In an interview with the TNI's Nick Buxton, social scientist and activist Susan George reflects on the French Presidential Elections.

    Why Corbyn’s ‘unpopularity’ is exaggerated: Polls show he’s more popular than most other parties’ leaders – and on the up
    Headlines about Jeremy Corbyn’s poor approval ratings in polls don’t tell the whole story, writes Alex Nunns

    The media wants to demoralise Corbyn’s supporters – don’t let them succeed
    Michael Calderbank looks at the results of yesterday's local elections

    In light of Dunkirk: What have we learned from the (lack of) response in Calais?
    Amy Corcoran and Sam Walton ask who helps refugees when it matters – and who stands on the sidelines

    Osborne’s first day at work – activists to pulp Evening Standards for renewable energy
    This isn’t just a stunt. A new worker’s cooperative is set to employ people on a real living wage in a recycling scheme that is heavily trolling George Osborne. Jenny Nelson writes

    Red Pepper’s race section: open editorial meeting 24 May
    On May 24th, we’ll be holding the third of Red Pepper’s Race Section Open Editorial Meetings.

    Our activism will be intersectional, or it will be bullshit…
    Reflecting on a year in the environmental and anti-racist movements, Plane Stupid activist, Ali Tamlit, calls for a renewed focus on the dangers of power and privilege and the means to overcome them.

    West Yorkshire calls for devolution of politics
    When communities feel that power is exercised by a remote elite, anger and alienation will grow. But genuine regional democracy offers a positive alternative, argue the Same Skies Collective

    How to resist the exploitation of digital gig workers
    For the first time in history, we have a mass migration of labour without an actual migration of workers. Mark Graham and Alex Wood explore the consequences

    The Digital Liberties cross-party campaign
    Access to the internet should be considered as vital as access to power and water writes Sophia Drakopoulou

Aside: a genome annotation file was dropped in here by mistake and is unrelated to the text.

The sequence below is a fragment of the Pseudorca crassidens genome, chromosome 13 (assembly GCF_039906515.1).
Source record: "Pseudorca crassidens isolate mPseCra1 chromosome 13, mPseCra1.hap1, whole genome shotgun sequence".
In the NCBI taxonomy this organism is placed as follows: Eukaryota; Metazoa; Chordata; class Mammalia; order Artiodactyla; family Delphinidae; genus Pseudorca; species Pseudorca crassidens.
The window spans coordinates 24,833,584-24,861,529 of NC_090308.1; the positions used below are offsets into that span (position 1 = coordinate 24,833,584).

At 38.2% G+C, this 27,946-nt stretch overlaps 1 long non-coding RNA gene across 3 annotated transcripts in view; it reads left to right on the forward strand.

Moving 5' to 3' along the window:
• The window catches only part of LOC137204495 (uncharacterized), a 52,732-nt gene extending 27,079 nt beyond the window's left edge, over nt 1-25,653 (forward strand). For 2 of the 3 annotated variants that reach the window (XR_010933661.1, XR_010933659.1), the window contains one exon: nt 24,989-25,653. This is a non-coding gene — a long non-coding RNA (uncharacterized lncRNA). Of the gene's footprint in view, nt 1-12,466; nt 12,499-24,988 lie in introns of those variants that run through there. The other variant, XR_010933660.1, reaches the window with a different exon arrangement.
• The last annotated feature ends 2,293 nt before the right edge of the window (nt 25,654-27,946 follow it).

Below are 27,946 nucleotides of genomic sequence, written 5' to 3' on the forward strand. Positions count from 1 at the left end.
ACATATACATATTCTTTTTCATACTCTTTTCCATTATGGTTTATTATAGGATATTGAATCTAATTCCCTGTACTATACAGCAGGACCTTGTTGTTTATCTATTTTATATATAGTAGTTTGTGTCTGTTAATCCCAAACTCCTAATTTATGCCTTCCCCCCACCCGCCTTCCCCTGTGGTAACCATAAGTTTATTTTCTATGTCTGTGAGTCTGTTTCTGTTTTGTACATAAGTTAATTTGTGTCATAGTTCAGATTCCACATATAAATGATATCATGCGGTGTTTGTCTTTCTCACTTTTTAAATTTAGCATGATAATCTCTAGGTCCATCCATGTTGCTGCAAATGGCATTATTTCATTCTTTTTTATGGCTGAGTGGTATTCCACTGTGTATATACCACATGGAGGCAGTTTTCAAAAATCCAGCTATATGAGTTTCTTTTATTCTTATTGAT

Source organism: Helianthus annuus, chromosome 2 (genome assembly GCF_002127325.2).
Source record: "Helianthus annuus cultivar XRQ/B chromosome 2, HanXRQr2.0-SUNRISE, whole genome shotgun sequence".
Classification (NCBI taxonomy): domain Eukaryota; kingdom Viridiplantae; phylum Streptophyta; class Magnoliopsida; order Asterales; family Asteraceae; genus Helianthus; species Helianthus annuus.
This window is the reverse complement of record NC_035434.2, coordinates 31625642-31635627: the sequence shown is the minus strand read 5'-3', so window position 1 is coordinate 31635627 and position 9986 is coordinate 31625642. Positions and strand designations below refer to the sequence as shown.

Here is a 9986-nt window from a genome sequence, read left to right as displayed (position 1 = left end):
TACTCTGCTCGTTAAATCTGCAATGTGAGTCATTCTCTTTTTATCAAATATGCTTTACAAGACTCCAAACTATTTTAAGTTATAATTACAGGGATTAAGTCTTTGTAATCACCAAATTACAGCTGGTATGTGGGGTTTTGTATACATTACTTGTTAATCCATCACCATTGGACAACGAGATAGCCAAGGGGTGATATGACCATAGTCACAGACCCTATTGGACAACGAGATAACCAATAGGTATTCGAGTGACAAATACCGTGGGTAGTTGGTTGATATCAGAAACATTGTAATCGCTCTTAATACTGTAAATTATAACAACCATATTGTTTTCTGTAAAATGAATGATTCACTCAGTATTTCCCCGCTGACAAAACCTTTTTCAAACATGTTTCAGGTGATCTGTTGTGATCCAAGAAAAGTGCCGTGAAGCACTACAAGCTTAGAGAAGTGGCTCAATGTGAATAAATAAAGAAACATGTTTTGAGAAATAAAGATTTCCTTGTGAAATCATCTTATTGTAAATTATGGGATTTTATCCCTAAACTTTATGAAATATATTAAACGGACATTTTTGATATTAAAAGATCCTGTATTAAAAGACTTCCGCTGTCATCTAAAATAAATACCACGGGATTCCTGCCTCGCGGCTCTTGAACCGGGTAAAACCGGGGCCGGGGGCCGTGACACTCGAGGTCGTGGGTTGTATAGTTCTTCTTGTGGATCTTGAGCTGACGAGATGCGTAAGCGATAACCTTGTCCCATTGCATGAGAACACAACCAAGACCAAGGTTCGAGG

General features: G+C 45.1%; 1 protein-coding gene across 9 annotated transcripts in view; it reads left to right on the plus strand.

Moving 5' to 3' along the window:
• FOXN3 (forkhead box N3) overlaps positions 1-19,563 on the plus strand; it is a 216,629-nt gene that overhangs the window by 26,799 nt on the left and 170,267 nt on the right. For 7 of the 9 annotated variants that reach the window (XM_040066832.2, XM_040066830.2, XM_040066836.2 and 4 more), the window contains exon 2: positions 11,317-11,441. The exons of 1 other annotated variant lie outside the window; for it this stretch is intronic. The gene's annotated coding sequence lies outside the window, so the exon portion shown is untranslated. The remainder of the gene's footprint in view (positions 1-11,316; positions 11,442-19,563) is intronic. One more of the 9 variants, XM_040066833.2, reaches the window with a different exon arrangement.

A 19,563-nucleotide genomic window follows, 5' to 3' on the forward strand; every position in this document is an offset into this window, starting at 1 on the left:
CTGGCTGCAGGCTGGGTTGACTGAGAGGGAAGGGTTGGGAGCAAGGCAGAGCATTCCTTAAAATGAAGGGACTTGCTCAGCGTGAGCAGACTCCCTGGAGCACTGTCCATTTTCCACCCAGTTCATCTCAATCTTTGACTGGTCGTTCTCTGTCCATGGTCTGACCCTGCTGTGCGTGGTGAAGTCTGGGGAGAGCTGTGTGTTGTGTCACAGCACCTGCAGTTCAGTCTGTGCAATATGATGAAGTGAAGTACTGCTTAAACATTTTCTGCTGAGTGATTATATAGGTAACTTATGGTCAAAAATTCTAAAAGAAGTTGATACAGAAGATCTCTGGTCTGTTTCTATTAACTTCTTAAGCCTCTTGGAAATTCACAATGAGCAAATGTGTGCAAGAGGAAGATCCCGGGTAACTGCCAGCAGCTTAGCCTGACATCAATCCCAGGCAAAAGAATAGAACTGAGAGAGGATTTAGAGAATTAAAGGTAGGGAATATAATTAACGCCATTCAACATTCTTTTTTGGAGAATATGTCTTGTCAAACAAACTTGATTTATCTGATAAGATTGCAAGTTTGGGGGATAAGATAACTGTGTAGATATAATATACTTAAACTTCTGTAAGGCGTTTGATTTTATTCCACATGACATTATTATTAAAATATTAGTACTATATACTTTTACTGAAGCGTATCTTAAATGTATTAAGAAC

#AndABlackWomanAtThat – part III: a discussion of power and privilege
    In the final article of a three-part series, Sheri Carr gives a few pointers on how to be a good ally

    Event: Take Back Control Croydon
    Ken Loach, Dawn Foster & Soweto Kinch to speak in Croydon at the first event of a UK-wide series organised by The World Transformed and local activists

    Red Pepper’s race section: open editorial meeting 19 April
    On April 19th, we’ll be holding the second of Red Pepper’s Race Section Open Editorial Meetings.

    Changing our attitude to Climate Change
    Paul Allen of the Centre for Alternative Technology spells out what we need to do to break through the inaction over climate change

    Introducing Trump’s Inner Circle
    Donald Trump’s key allies are as alarming as the man himself

    #AndABlackWomanAtThat – part II: a discussion of power and privilege
    In the second article of a three-part series, Sheri Carr reflects on the silencing of black women and the flaws in safe spaces

    Joint statement on George Osborne’s appointment to the Evening Standard
    'We have come together to denounce this brazen conflict of interest and to champion the growing need for independent, truthful and representative media'

    Confronting Brexit
    Paul O’Connell and Michael Calderbank consider the conditions that led to the Brexit vote, and how the left in Britain should respond

    On the right side of history: an interview with Mijente
    Marienna Pope-Weidemann speaks to Reyna Wences, co-founder of Mijente, a radical Latinx and Chincanx organising network

    Disrupting the City of London Corporation elections
    The City of London Corporation is one of the most secretive and least understood institutions in the world, writes Luke Walter

    #AndABlackWomanAtThat: a discussion of power and privilege
    In the first article of a three-part series, Sheri Carr reflects on the oppression of her early life and how we must fight it, even in our own movement

    Corbyn understands the needs of our communities
    Ian Hodson reflects on the Copeland by-election and explains why Corbyn has the full support of The Bakers Food and Allied Workers Union

    Red Pepper’s race section: open editorial meeting 15 March
    On 15 March, we’ll be holding the first of Red Pepper’s Race Section open editorial meetings.

    Social Workers Without Borders
    Jenny Nelson speaks to Lauren Wroe about a group combining activism and social work with refugees

    Growing up married
    Laura Nicholson interviews Dr Eylem Atakav about her new film, Growing Up Married, which tells the stories of Turkey’s child brides

    The Migrant Connections Festival: solidarity needs meaningful relationships
    On March 4 & 5 Bethnal Green will host a migrant-led festival fostering community and solidarity for people of all backgrounds, writes Sohail Jannesari

    Reclaiming Holloway Homes
    The government is closing old, inner-city jails. Rebecca Roberts looks at what happens next

    Intensification of state violence in the Kurdish provinces of Turkey
    Oppression increases in the run up to Turkey’s constitutional referendum, writes Mehmet Ugur from Academics for Peace